When I asked Jimmy Sakatos, the Carlyle's executive chef, to help me come up with a menu, he thought I was a little nuts. To get him to understand my idea, I showed him the velvety, succulent Ambre Narguilé, by Hermès, which smells like caramel and subtle, nutty banana; Délices de Cartier, a delicately fruity confection; and Aqua Allègoria Pamplelune, by Guerlain, a delicious grapefruit scent. Jimmy smelled them tentatively. Then I handed him Bois Farine, by the Parisian house L'Artisan Parfumeur. It's an astonishing fragrance based on the scent of baking flour. Jimmy froze. "Now this," he said. "There's a bread dough I make that smells like this." We had the opening to our dinner.
Ultimately, Jimmy and I created a six-course culinary experience that tours the gourmand perfumes, from what is often held to be the first of the genre, Guerlain's legendary 1925 Shalimar, built on vanilla, to arguably its greatest example, Thierry Mugler's 1992 Angel, which uses ethyl maltol, the molecule that gives cotton candy its smell. (These two fragrances are paired with the dessert courses, one of which includes cotton candy.)
At the dinner, I pass around that touche dipped in a gorgeous saffron essence made by the Swiss company Givaudan. The essence smells of the soft, hypnotic spice, a pungent, burnished, metallic scent like dull platinum. Then I ask everyone to sample a gourmand fragrance called Safran Troublant, by L'Artisan Parfumeur, which takes that raw material, builds on it, and turns the fragrance of saffron into a sophisticated, polished, exotic perfume that smells of spice and gold dust and a breeze through an Indian temple. Jimmy served black bass with fennel and artichoke in a (you guessed it) saffron crustacean jus.
One of the most intriguing raw materials I share with the group is a natural ginger so effervescent, so incandescently fresh and tart, sweetly peppered, and aromatic that it takes your breath away. It perfectly captures the scent of an Asian summer morning. I follow that with the brilliantly crafted perfume Eau de Gingembre, by Roger & Gallet, which transforms the natural ginger into a finished superlative fragrance. I've seen people gasp on smelling this perfume—a balance of sharp and smooth, tart and crisply sweet.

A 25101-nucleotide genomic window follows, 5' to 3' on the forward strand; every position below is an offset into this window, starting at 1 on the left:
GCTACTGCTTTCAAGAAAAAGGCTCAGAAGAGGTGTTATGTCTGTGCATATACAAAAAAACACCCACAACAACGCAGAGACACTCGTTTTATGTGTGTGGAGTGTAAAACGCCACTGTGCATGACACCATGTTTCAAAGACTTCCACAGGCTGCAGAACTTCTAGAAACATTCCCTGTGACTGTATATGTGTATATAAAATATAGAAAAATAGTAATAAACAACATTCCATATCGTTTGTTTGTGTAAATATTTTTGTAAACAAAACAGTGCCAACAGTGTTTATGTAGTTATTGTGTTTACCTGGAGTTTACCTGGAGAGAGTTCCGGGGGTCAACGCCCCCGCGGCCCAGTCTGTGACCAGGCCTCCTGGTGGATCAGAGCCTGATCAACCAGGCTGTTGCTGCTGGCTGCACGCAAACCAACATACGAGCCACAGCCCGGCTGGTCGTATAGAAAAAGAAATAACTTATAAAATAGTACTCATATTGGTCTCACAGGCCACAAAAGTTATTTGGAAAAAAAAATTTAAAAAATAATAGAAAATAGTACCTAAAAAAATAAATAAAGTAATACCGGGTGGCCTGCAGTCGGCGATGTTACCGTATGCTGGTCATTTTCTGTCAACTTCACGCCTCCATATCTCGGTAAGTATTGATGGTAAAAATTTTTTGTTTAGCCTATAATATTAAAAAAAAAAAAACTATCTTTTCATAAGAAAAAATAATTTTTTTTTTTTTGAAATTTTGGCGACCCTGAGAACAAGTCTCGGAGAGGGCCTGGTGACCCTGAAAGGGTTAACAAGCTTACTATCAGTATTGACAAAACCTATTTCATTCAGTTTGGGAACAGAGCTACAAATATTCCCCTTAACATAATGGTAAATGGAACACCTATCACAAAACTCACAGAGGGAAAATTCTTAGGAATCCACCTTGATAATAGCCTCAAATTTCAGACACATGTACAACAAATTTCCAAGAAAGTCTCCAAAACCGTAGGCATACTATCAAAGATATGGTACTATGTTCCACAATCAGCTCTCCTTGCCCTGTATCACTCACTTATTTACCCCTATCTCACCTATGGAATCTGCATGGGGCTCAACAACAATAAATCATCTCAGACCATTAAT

Another brilliant gourmand fragrance we sample is Hermès' breathtaking Un Jardin Sur le Nil; it smells like green mango peel. To create this scent, Hermès perfumer Jean-Claude Ellena warmed the mango peel with a natural carrot essence (sniff the carrot essence by itself, and it's so smooth and buttery and delicate, it's like smelling warm silk). At the dinner, Jimmy paired Gingembre and Un Jardin Sur le Nil with butter-poached rock shrimp, heirloom baby carrots, and carrot-ginger emulsion.
Perfumer Maurice Roucel has transformed himself into a pastry chef and whipped up a confection for the skin: L by Lolita Lempicka. It's a delectable scent of cotton candy mixed with a touch of blond caramel.
Estée Lauder Pleasures Delight
With Estée Lauder Pleasures Delight, perfumer Annie Buzantian gives you the scent of a fruit salad—you can practically smell blueberries, strawberries, the ripe, almost-cucumber scent of melon—but she leavens it with a sea-air freshness that lightens the fruit and makes it deliciously refreshing.
Dior Hypnotic Poison
Dior Hypnotic Poison was created by the edgy, daring perfumer Annick Ménardo, and it's a masterpiece of brilliant kitsch in a classic gourmand perfume. There's a slightly toxic vanilla scent—you smell vanilla but with an edge of the plastic bottle it comes in, which makes it both alluring and alarming, an enticing equilibrium.
Délices de Cartier Eau Fruitée
Délices de Cartier Eau Fruitée smells like a berry smoothie with ice, not milk. This is the scent of just-crushed fresh fruit, cut bracingly with a chilly freshness.
Guerlain My Insolence
Guerlain My Insolence smells like a cross between an ice cream soda and a flower. It's part the scent of a fruit cobbler, part blossoms from the garden—a tricky blend of warm kitchen smells and a greenhouse.